Suppressing unneeded navigation elements

To avoid confusing non-administrative users, we added a mechanism to suppress the default links in the left navigation menu. This method was based on cookie detection, whereby the cookie is only set if an administrator logs in. Only administrators see the default behavior, which consists of a link in the left navigation bar that goes to the front page of the Edit Layout section. By contrast, non-administrative users get to the Edit Layout page from different links: either using the Edit link in the main navigation bar, or the Edit Page Layout link in the upper right menu.

Working around limitations with minimized portlets

The previous w3 site could maintain a minimized portlet state in a near real-time fashion. When a user minimized a portlet and then opened multiple browsers to the w3 site, each browser displayed the minimized portlet. We were not able to maintain this feature in the new w3 site.

WebSphere Portal can be configured to save a portlet's state after a user's session ends. However, we did not take advantage of the full range of WebSphere Portal states in our site. We used WebSphere Portal for the minimized portlet state and switched to our own JSPs for the Maximize, Edit, and Help states, which means that a minimized state is only saved after a session ends. In addressing this, we decided to set the session timeout to a low value to limit the number of active sessions, and then turned off session persistence to reduce the extra overhead incurred by saving states after the user's session ends. The w3 state would then only maintain minimized portlets during the course of a single session.

Make error messages consistent

To customize the error message from IBM HTTP Server, we updated the /usr/HTTPServer/conf/httpd.conf file with the appropriate ErrorDocument directives. Following is an example of the directives we added:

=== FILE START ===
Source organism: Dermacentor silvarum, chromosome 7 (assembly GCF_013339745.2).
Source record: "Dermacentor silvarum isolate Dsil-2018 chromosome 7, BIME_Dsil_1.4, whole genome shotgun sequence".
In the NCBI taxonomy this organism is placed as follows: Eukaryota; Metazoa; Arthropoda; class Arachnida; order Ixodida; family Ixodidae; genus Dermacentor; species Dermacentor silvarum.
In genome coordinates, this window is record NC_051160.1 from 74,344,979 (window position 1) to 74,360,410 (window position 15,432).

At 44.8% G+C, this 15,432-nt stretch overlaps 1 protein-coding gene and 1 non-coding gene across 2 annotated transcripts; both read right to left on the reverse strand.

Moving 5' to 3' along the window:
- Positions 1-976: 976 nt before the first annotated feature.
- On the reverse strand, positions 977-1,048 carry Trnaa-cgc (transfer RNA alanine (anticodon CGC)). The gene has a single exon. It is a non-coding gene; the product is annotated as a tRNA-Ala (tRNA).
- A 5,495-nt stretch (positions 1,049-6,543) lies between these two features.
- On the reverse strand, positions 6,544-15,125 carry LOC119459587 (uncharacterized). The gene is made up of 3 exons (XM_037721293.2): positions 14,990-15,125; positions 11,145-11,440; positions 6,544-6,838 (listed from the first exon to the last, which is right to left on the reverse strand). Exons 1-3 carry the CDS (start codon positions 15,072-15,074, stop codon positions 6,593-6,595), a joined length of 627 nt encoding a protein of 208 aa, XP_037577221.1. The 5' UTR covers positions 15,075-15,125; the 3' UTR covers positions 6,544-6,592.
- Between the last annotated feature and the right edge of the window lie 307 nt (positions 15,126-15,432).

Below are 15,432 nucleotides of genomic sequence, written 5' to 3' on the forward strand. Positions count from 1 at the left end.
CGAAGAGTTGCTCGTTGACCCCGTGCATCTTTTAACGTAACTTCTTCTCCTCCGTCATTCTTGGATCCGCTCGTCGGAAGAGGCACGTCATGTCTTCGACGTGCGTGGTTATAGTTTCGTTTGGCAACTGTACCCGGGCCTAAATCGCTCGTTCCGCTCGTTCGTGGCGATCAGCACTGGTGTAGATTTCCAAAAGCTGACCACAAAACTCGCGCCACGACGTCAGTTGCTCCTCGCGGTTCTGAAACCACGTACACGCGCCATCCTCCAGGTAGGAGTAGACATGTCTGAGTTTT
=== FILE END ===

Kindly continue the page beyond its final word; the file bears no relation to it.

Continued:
# Customized error messages for the w3 application
ErrorDocument 400 /error400.html
ErrorDocument 401 /error401.html
ErrorDocument 403 /index_default7.html
ErrorDocument 404 /error404.html
ErrorDocument 500 /error500.html
ErrorDocument 503 /error503.html

To customize the error messages from WebSphere Portal, we updated the web.xml file under the ../wps.ear/wps.war/WEB-INF directory. Following is an example of the tags we added:

      <error-page id="ErrorCodeErrorPage_1">
      <error-page id="ErrorCodeErrorPage_2">
      <error-page id="ErrorCodeErrorPage_3">
      <error-page id="ErrorCodeErrorPage_4">
      <error-page id="ErrorCodeErrorPage_5">

To customize the error messages from WebSphere Application Services, we updated the web.xml file for each of EAR/WAR file deployed. Following is an example of the tags we added:

      <error-page id="ErrorCodeErrorPage_1">
      <error-page id="ErrorCodeErrorPage_2">
      <error-page id="ErrorCodeErrorPage_3">
      <error-page id="ErrorCodeErrorPage_4">
      <error-page id="ErrorCodeErrorPage_5">

To turn off the error message that displays when users log in again after shutting down their browsers without logging off, we made the following change in <WAS>/lib/app/config/services/


Share session information across separate parts of the application

As mentioned earlier, our w3 application uses two EARs: one for the w3 Home page and another for the Maximized, Edit, and Help portlet pages. The components in our application use HTTP Session to place objects in session, saving processing time across repeated invocations. In other applications, a failure to locate an object in session simply results in another request to the data source. This degrades response time, but may not necessarily be critical.